Talk:Perpetual motion

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Is there a bot for detecting 'softening' words?[edit]

I've made a few edits to the Perpetual Motion article in the last couple of months, all of which have the same gist -- removing inappropriate 'softening' of statements, e.g.

That second one was particularly egregious, since the principle being discussed is the 2nd Law of Thermodynamics, so that sentence claims "Perfect conversion of energy is in principle possible, except that it violates the principle of energy conversion."

In ordinary use, those sorts of softening words are used to convey things like "a very long time" or "a very high degree of efficiency", but in an article about infinite time horizons and 100% efficiency, those same softening words obscure the fact that the meaning of the sentence is the reverse of what the softening seems to convey.

I think I've removed most examples of this, but it made me wonder if there are any automated tools to look for this particular use of words like "almost", "seemingly", "practically", "in principle" and flag them for review? cshirky (talk) 03:08, 13 March 2016 (UTC)

feel free to make the article talk nonsense[edit]

Perpetual motion refers to ordinary bodies such as wheels and cogs. It doesn't refer to things so small that one cannot see them individually. At the level of atoms, the notion of friction has disappeared. Feel free to make nonsense of the lead by not making that clear. The second sentence of the lead is also wrong. Perpetual motion of the second kind doesn't do work, it just keeps going. The laws of thermodynamics hardly apply to motions such as the orbiting of planets, because they are far from thermodynamic equilibrium, and gravity on large scales is not within the scope of established thermodynamics. And feel free to talk about grammar when you mean style.Chjoaygame (talk) 20:32, 18 March 2016 (UTC)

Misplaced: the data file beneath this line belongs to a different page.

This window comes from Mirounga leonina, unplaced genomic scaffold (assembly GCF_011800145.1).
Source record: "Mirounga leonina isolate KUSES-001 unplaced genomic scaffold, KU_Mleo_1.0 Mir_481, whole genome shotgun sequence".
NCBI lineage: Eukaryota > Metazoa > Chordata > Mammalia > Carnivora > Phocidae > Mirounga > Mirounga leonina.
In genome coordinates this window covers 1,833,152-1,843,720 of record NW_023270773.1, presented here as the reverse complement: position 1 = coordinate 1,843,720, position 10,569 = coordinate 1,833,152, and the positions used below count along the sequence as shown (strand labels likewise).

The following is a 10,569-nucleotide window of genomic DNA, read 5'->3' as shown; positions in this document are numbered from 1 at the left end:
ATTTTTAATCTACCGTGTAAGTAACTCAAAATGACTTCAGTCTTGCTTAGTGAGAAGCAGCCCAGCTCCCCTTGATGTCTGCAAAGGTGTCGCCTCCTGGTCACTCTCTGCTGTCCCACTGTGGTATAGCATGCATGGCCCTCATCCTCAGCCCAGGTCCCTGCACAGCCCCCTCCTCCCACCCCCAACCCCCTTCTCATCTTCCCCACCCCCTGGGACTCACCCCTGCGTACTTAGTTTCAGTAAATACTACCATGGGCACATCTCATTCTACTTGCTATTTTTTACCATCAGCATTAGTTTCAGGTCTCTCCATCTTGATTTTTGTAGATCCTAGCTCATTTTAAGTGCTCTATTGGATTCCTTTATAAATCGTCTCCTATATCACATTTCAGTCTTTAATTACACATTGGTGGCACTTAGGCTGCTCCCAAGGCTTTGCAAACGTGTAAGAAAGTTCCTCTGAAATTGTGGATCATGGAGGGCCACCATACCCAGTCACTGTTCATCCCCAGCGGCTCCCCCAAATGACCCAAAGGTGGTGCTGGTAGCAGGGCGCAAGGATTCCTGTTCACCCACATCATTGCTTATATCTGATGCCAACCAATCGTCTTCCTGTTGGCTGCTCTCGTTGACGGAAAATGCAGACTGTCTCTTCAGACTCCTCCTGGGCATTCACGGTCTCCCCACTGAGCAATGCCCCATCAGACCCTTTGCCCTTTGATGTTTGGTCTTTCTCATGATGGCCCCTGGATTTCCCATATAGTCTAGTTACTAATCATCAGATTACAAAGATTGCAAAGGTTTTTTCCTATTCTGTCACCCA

There are several editors involved here. I'll address my changes. First, the article does not appear to address very small (atomic) scale as being different, or the requirement that an object must be macroscopic and observable individually to be able to discuss them. Another editor tagged the scale requirement as {{cn}}, which is reasonable. Note that you removed that tag without providing reference, merely stating "ordinary language". Given that the article itself doesn't appear to address the issue at all, I removed it altogether because WP:LEAD advises "Apart from basic facts, significant information should not appear in the lead if it is not covered in the remainder of the article", and the scale restriction is not an obvious or basic and undisputable fact. Atomic collisions and other interactions and lots of zero-point-energy perpetual motion machine fantasies all do agree with perpetual motion in a closed system not happening even at atomic level (and it's easy to find some RS that agree [1]). It's true that friction isn't a useful concept to discuss at atomic level, but that is not the only mode energy dissipation discussed in the article. As to my "grammar" change, I did not think perpetual motion is an object or countable entity, so I removed the indefinite article. That's also in keeping with the rest of the article that discusses this as a concept rather than an event. DMacks (talk) 20:55, 18 March 2016 (UTC)